by Cody McLaughlin - Monday, July 6, 2020
As readers of our NRA Hunters’ Leadership Forum website know, we have been following New Jersey Gov. Phil Murphy’s arbitrary and capricious ban on hunting the state’s black bears on state-owned property. This is all despite an exploding population of black bears and warnings from state wildlife experts on the ramifications of kowtowing to the animal rights extremists’ line.
Now Gov. Murphy must face those ramifications. Last week, the state Division of Fish and Wildlife (DFW) released its annual report on bear-human interactions—and the statistics are damning.
History of The Black Bear Controversy
The New Jersey black bear hunt is authorized by a 2015 Comprehensive Black Bear Management Plan, which has twice been upheld in court against legal challenges from anti-hunting extremists. The plan was devised by scientists and wildlife resource managers with the state’s DFW.
In mid-2018, shortly after winning the governor’s office, New Jersey Gov. Phil Murphy halfway fulfilled a campaign promise to anti-hunting coalition members by banning the black bear hunt on state property with Executive Order 34. Filed on Aug. 20, 2018, it directed the state’s Department of Environmental Protection (DEP) Commissioner Catherine McCabe to close all public lands to the state’s black bear season during the hunt.
The state’s sportsmen did not take kindly to the measure, challenging it in a court case that remains ongoing. Following is the premise of their lawsuit:
Diving Into the Report
Interestingly, a key argument made in Gov. Murphy’s 2018 Executive Order has been all but proven false in this latest report. As the order reads:
“WHEREAS, the intent of this Order is to exercise the full extent of the legal authority of the Governor and the Commissioner of Environmental Protection (“Commissioner”) to limit the black bear hunt in order to promote the public safety and welfare while protecting important wildlife…”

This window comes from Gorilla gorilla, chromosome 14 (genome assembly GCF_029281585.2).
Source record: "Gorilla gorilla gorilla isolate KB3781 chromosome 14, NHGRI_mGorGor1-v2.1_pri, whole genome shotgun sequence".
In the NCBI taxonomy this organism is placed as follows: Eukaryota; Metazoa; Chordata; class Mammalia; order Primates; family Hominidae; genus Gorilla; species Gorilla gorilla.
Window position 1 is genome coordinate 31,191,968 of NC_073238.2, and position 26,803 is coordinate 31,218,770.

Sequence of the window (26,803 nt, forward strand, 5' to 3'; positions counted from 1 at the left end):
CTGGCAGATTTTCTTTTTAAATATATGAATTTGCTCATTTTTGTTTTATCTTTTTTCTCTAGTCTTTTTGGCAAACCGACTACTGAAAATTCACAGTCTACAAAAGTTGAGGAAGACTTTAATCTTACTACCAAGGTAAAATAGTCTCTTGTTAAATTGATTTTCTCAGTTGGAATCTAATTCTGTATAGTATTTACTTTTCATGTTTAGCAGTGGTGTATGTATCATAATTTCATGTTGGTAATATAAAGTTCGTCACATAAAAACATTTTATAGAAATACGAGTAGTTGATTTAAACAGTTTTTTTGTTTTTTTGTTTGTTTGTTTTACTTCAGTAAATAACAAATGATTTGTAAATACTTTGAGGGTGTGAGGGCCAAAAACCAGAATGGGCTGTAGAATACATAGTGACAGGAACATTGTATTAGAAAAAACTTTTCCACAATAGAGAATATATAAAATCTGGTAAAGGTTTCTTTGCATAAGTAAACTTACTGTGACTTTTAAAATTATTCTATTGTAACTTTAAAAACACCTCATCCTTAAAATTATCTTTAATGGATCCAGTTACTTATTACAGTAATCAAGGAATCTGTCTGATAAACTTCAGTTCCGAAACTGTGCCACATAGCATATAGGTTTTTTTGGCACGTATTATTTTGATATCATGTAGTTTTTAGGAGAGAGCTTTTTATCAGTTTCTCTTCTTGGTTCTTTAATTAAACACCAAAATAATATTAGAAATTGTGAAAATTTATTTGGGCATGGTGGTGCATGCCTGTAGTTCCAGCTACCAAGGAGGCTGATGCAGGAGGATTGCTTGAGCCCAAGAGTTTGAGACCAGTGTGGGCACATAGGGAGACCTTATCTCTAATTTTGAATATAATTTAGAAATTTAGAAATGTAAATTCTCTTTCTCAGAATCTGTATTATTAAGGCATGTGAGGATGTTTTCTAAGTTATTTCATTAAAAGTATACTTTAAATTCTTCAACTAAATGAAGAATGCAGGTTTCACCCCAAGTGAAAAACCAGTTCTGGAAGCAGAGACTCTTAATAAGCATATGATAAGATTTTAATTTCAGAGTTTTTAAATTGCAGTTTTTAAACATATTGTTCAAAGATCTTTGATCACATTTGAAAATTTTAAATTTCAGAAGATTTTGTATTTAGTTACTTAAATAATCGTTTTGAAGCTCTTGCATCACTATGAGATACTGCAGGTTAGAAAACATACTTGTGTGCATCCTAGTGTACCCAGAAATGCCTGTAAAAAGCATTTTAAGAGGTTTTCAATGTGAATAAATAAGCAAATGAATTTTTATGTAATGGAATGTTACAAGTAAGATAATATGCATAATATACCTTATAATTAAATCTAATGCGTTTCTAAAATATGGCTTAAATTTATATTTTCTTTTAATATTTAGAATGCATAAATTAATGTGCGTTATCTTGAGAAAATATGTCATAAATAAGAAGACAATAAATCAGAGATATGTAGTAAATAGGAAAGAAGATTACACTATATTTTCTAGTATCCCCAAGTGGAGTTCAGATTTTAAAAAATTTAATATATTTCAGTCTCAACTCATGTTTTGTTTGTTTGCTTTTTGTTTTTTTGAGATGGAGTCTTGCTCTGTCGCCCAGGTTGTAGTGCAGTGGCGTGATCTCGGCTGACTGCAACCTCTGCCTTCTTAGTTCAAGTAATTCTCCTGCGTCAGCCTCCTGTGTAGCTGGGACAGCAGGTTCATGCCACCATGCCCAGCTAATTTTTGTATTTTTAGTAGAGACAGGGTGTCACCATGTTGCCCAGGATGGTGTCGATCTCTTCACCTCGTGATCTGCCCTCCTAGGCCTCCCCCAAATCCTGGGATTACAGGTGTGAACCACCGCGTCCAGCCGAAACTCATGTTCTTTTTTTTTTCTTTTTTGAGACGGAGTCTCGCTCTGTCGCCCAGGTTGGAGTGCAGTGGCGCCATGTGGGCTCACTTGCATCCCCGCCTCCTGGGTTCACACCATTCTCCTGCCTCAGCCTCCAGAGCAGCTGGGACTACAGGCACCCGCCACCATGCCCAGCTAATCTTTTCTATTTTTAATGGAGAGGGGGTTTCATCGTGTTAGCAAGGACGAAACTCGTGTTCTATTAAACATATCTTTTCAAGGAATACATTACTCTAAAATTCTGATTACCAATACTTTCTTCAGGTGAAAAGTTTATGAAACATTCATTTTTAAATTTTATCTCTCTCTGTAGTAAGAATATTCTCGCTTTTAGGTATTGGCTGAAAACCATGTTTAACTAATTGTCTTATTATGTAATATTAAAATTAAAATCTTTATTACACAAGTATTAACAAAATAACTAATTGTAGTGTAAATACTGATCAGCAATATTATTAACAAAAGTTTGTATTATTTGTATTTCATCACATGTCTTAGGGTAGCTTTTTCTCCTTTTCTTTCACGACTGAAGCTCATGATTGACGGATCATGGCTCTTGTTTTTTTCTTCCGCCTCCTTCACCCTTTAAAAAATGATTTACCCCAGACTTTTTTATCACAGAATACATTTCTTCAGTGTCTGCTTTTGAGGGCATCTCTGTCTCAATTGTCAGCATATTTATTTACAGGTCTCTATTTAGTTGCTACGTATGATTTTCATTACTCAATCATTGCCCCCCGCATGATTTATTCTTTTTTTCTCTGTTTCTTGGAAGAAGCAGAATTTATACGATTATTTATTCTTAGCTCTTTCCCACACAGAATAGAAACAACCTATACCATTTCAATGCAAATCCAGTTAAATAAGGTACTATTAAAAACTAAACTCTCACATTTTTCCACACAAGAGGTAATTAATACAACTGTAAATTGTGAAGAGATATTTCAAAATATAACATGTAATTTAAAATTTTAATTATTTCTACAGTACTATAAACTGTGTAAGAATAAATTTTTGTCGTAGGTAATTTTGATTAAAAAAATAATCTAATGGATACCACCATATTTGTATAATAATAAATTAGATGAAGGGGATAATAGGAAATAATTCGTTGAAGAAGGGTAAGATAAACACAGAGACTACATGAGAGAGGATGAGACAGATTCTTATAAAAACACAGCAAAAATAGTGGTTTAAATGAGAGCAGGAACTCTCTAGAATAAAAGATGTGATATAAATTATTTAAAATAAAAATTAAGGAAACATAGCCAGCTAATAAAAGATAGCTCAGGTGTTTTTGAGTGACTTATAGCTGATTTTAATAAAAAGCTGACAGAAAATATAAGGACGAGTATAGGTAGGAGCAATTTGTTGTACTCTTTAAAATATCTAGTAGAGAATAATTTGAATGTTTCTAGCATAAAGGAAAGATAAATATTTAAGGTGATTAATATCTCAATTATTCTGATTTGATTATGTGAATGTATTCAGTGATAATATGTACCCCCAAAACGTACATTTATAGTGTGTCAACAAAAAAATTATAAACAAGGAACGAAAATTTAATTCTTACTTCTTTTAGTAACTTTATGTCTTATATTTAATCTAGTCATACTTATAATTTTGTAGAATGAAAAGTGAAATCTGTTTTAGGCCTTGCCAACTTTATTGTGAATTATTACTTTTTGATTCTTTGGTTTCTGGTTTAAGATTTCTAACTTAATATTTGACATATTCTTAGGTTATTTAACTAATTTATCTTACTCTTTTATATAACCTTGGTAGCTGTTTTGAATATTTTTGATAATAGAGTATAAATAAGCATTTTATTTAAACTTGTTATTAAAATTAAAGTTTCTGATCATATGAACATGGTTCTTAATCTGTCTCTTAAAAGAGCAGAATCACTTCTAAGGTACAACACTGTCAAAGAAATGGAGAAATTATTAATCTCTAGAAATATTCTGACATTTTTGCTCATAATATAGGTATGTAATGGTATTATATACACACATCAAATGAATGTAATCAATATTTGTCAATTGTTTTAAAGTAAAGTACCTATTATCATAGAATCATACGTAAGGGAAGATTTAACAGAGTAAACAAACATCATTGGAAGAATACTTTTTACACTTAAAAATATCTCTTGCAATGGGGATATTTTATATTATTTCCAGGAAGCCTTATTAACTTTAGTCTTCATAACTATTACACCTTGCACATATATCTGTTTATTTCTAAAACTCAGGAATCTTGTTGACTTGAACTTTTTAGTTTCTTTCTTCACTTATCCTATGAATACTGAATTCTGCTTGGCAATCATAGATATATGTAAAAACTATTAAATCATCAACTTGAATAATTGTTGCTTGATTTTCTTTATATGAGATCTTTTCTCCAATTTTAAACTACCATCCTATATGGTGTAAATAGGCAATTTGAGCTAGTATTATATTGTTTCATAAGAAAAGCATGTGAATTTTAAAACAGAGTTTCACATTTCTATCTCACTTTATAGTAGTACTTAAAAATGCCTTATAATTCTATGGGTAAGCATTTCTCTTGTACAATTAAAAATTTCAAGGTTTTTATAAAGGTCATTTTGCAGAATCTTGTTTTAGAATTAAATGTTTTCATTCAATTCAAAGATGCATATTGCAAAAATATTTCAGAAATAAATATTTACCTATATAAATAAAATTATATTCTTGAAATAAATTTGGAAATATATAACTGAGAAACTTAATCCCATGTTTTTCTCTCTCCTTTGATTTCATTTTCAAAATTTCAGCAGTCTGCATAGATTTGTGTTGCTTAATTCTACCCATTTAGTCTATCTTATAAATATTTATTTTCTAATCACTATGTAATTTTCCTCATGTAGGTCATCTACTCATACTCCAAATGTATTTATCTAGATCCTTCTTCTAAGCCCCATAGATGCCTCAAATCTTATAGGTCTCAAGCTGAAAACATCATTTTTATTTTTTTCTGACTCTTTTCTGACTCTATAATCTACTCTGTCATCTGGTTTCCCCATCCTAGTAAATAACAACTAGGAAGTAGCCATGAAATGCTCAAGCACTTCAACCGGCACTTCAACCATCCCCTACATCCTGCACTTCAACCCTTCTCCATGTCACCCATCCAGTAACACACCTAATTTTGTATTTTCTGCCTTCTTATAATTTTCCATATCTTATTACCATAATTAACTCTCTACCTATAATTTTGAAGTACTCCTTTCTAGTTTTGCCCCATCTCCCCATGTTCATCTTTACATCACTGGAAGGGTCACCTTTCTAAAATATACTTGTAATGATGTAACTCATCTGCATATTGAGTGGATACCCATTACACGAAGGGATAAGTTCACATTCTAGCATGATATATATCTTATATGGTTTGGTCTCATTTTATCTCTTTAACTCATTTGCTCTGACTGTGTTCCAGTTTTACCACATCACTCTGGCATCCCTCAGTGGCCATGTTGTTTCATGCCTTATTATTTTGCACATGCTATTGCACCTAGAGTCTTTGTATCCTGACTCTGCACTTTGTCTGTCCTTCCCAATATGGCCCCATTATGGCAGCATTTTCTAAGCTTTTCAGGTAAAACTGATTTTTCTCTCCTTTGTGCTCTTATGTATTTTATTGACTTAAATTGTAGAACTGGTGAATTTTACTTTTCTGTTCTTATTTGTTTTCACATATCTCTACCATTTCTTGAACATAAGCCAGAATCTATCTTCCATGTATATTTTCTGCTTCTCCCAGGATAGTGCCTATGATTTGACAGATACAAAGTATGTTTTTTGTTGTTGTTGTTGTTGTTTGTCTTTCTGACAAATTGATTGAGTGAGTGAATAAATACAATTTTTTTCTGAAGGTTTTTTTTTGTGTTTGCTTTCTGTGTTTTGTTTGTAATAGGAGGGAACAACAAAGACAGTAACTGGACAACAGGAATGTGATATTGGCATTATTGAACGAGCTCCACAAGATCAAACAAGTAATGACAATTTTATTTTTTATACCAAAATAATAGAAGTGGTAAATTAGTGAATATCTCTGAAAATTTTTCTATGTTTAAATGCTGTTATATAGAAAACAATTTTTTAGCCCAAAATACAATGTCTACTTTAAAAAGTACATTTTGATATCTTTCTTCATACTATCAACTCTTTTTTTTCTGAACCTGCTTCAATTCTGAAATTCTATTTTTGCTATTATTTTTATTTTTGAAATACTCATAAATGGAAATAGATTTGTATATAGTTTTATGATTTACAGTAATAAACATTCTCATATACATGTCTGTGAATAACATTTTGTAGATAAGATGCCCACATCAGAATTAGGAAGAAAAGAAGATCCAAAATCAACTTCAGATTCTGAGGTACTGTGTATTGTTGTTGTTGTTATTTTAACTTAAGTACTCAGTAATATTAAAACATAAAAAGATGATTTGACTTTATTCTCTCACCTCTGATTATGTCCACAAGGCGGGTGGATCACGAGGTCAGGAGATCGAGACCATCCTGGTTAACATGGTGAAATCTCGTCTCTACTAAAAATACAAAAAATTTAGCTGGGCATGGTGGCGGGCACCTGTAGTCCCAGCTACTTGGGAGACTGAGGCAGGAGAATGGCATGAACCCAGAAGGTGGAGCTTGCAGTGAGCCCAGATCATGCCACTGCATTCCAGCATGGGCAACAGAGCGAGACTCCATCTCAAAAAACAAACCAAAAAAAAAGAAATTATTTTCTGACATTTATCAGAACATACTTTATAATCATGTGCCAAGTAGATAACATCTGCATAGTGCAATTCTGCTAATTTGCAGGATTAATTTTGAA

The facts show anything but. To begin with, New Jersey bears have been proven to breed at twice the rate of other states, at three to four cubs per every two-year breeding cycle, owing mainly to abundant food. Additionally, 80 percent of N.J. bears survive to adulthood, and twice as many bears are born each year as are killed during the state’s annual hunt on its best year, which has never hit its bear management quota.
Then came the ban, which deprived hunters of 40 percent of available hunting land. As a result, the annual bear harvest was cut in half two years in a row—record-low bear management harvests. Now the bill has come due. State residents are seeing that bear sightings are up a whopping 93 percent, complaints are up 40 percent—with a 15 percent spike in dangerous “category 1” complaints—and overall bear reports are up 53 percent. Home entries by bears have doubled too, by the way. With a ban this spring on camping at state parks due to COVID-19, at least the state has been spared a hard spring regarding the number of bears in campsites.
The math speaks for itself. The state’s black bear hunt is a scientifically necessary and needlessly controversial management tool that has gone far to help protect the New Jersey residents and their property for the five years it has been in effect. It is a key driver of drops in bear-human interaction. Unfortunately, it has been tampered with by an activist governor and now the state is being negatively impacted.
About the Author
Cody McLaughlin is a noted conservationist and conservative thought leader on public policy issues including hunting, fishing, gun rights, free-market tax and wage policy and the environment. He works as a GOP consultant for conservative political causes, managing clients’ digital communications and online presence and as a trustee of the New Jersey Outdoor Alliance helping to represent the state’s 1.2 million sportsmen in the political arena.
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